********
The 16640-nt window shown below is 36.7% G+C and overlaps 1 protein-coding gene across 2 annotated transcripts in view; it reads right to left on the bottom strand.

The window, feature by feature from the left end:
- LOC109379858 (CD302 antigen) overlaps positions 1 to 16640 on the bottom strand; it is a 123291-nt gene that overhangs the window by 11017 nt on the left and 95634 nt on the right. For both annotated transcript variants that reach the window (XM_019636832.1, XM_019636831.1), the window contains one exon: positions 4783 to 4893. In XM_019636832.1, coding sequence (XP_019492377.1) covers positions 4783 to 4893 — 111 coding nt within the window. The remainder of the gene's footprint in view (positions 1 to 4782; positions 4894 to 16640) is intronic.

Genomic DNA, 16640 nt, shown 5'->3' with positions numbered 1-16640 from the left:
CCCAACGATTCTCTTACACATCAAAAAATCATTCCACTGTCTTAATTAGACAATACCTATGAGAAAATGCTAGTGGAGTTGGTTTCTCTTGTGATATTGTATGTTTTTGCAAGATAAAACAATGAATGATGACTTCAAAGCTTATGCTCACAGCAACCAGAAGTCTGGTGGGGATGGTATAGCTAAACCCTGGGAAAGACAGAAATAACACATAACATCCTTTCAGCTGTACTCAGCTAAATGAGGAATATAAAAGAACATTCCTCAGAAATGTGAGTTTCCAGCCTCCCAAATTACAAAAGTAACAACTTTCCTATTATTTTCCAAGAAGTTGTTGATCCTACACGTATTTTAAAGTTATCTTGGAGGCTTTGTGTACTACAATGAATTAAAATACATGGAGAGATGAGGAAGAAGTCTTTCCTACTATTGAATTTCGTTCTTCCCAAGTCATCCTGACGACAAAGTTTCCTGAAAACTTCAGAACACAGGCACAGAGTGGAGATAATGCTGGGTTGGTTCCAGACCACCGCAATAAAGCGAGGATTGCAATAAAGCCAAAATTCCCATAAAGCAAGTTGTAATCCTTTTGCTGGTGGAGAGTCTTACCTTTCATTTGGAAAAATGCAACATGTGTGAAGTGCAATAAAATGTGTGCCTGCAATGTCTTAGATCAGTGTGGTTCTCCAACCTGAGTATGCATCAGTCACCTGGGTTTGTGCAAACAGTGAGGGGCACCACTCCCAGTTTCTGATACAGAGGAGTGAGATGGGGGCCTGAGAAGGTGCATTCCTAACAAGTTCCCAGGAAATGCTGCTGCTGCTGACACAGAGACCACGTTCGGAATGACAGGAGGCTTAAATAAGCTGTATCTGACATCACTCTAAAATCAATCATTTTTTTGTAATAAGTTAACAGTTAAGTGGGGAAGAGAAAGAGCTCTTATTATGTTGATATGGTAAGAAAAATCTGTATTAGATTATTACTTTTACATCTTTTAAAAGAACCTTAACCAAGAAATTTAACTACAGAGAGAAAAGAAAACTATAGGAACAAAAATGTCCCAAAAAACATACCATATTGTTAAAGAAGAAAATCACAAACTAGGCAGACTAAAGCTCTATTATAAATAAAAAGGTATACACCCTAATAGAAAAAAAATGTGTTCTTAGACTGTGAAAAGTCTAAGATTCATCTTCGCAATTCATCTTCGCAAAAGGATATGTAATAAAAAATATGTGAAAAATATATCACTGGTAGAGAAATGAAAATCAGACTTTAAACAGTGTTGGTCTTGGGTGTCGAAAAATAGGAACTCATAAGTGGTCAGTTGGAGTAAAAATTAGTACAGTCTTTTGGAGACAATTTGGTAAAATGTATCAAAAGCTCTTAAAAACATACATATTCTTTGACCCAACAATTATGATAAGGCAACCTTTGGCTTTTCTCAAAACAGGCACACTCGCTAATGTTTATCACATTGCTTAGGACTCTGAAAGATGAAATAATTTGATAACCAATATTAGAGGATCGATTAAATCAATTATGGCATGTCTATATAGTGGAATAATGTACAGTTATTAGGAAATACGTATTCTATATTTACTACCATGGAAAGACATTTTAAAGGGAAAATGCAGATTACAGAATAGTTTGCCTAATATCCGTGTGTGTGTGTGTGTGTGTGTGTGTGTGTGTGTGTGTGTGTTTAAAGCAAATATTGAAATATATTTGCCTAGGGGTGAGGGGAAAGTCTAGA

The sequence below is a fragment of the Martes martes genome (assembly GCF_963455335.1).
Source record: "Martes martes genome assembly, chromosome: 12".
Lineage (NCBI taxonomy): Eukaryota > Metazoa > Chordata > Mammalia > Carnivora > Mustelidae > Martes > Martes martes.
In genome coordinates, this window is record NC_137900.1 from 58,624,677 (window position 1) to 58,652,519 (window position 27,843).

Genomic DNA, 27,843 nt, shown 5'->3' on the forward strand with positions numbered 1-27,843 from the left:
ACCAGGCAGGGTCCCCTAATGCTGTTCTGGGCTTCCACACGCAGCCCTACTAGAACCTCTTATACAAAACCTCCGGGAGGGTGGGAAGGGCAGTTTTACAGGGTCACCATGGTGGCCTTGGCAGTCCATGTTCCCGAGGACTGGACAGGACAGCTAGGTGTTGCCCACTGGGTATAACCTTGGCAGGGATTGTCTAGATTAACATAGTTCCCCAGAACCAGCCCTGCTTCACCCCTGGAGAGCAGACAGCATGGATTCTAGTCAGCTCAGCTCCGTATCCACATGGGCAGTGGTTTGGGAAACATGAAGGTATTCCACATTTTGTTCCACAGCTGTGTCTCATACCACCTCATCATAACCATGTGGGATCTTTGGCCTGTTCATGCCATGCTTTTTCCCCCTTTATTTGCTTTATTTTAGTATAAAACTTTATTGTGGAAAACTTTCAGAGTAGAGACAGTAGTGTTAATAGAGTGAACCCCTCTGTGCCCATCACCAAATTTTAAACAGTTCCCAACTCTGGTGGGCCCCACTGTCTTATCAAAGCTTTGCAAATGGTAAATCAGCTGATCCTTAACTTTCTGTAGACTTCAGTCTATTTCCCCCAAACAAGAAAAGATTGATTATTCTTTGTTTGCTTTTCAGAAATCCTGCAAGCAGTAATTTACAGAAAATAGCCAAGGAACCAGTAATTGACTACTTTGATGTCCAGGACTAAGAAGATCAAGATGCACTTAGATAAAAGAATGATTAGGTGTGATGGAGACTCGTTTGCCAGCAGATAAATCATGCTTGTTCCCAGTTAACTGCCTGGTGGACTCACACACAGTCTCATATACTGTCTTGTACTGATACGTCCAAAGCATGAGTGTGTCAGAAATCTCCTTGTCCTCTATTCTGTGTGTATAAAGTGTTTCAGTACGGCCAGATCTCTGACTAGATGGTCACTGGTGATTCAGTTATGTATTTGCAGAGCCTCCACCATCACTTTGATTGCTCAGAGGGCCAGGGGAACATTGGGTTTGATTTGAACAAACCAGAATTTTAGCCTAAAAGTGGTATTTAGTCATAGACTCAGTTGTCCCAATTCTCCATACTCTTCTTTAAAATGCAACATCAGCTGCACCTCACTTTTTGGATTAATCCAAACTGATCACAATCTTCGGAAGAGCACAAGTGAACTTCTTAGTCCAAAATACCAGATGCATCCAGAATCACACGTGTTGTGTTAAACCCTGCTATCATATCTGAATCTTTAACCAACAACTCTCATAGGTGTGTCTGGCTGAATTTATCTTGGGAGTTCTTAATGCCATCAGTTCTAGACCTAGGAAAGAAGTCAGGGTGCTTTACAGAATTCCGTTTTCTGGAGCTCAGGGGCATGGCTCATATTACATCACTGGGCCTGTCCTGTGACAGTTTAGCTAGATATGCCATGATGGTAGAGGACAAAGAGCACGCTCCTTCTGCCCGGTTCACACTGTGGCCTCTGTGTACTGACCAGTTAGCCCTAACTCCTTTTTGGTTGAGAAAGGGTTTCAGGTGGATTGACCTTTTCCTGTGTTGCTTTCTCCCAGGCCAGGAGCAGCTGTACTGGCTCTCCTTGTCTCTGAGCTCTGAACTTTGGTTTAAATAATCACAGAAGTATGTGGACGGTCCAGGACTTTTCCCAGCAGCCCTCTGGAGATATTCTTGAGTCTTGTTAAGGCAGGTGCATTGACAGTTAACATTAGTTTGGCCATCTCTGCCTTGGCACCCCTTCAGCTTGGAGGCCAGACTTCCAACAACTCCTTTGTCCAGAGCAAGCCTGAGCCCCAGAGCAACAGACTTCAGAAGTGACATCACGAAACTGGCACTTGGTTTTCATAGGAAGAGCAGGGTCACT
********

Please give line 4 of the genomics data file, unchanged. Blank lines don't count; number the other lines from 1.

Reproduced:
Genomic DNA, 16640 nt, shown 5'->3' with positions numbered 1-16640 from the left: